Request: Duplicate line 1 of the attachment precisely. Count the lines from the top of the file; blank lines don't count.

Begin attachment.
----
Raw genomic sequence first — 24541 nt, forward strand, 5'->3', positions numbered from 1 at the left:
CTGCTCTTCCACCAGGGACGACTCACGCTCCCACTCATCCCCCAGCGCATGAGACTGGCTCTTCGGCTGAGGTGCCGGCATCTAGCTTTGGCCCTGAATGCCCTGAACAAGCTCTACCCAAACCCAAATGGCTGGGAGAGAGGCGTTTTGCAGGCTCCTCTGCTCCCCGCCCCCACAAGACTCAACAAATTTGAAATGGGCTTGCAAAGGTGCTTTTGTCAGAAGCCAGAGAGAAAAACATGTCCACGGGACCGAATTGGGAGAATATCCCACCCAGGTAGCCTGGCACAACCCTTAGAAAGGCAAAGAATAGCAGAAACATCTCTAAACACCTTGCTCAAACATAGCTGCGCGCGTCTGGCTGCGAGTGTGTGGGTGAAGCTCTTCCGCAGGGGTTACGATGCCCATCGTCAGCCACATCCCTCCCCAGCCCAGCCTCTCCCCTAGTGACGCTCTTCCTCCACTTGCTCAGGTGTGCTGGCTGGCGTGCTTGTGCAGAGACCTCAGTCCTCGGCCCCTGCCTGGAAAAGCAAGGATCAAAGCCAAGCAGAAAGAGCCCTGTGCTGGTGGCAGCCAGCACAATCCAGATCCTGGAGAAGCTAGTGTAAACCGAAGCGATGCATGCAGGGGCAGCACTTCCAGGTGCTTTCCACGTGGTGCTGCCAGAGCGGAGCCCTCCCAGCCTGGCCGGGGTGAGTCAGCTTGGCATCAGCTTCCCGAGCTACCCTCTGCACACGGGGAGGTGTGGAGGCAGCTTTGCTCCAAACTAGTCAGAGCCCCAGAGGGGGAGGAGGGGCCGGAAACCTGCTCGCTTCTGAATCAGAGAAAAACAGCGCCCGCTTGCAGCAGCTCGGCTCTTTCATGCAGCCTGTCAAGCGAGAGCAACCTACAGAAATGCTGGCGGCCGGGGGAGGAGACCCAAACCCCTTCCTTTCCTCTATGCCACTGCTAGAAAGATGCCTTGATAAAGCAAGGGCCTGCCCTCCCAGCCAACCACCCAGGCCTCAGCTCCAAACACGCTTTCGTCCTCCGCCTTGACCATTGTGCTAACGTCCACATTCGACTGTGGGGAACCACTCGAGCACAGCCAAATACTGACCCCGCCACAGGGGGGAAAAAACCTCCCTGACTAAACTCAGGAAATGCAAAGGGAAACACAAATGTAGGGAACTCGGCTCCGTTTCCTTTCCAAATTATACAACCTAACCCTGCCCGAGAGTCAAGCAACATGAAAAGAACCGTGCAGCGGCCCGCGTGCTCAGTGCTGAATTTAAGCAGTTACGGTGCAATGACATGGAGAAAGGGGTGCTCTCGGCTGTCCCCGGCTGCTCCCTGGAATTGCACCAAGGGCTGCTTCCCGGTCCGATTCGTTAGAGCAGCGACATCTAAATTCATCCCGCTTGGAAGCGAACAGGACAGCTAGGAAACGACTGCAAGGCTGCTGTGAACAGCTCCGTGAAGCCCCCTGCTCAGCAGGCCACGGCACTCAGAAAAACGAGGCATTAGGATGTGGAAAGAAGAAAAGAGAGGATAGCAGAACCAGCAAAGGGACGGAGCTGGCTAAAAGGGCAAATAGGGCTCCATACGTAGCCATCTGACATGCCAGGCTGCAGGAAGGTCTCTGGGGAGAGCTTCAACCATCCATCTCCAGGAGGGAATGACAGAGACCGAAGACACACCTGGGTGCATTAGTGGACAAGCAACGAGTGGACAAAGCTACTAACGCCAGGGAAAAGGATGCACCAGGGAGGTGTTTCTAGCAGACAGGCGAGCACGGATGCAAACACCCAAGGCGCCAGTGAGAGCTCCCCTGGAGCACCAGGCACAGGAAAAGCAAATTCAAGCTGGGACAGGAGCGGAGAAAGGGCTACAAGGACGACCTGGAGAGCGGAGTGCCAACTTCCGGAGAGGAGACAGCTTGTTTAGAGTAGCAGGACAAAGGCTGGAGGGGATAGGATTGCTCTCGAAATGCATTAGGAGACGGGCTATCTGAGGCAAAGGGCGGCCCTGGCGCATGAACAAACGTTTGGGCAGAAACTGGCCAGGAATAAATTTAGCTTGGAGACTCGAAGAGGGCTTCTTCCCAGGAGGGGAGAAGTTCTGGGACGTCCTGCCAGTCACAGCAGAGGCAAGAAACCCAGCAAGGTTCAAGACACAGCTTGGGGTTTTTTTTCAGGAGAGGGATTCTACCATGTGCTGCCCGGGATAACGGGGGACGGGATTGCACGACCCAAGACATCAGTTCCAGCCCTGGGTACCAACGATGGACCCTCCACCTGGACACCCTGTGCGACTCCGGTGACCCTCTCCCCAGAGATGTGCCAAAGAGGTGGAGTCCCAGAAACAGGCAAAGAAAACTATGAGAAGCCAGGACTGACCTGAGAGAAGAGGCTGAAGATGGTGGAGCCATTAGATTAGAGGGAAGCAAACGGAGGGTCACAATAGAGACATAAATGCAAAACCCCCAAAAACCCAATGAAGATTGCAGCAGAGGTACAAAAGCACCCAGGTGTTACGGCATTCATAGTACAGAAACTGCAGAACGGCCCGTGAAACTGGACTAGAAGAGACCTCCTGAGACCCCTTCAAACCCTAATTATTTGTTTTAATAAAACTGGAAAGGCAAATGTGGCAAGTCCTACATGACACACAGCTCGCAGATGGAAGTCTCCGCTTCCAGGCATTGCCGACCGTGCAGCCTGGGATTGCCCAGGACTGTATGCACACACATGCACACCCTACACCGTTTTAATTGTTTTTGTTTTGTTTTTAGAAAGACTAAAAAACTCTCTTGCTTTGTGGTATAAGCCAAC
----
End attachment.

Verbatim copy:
Raw genomic sequence first — 24541 nt, forward strand, 5'->3', positions numbered from 1 at the left: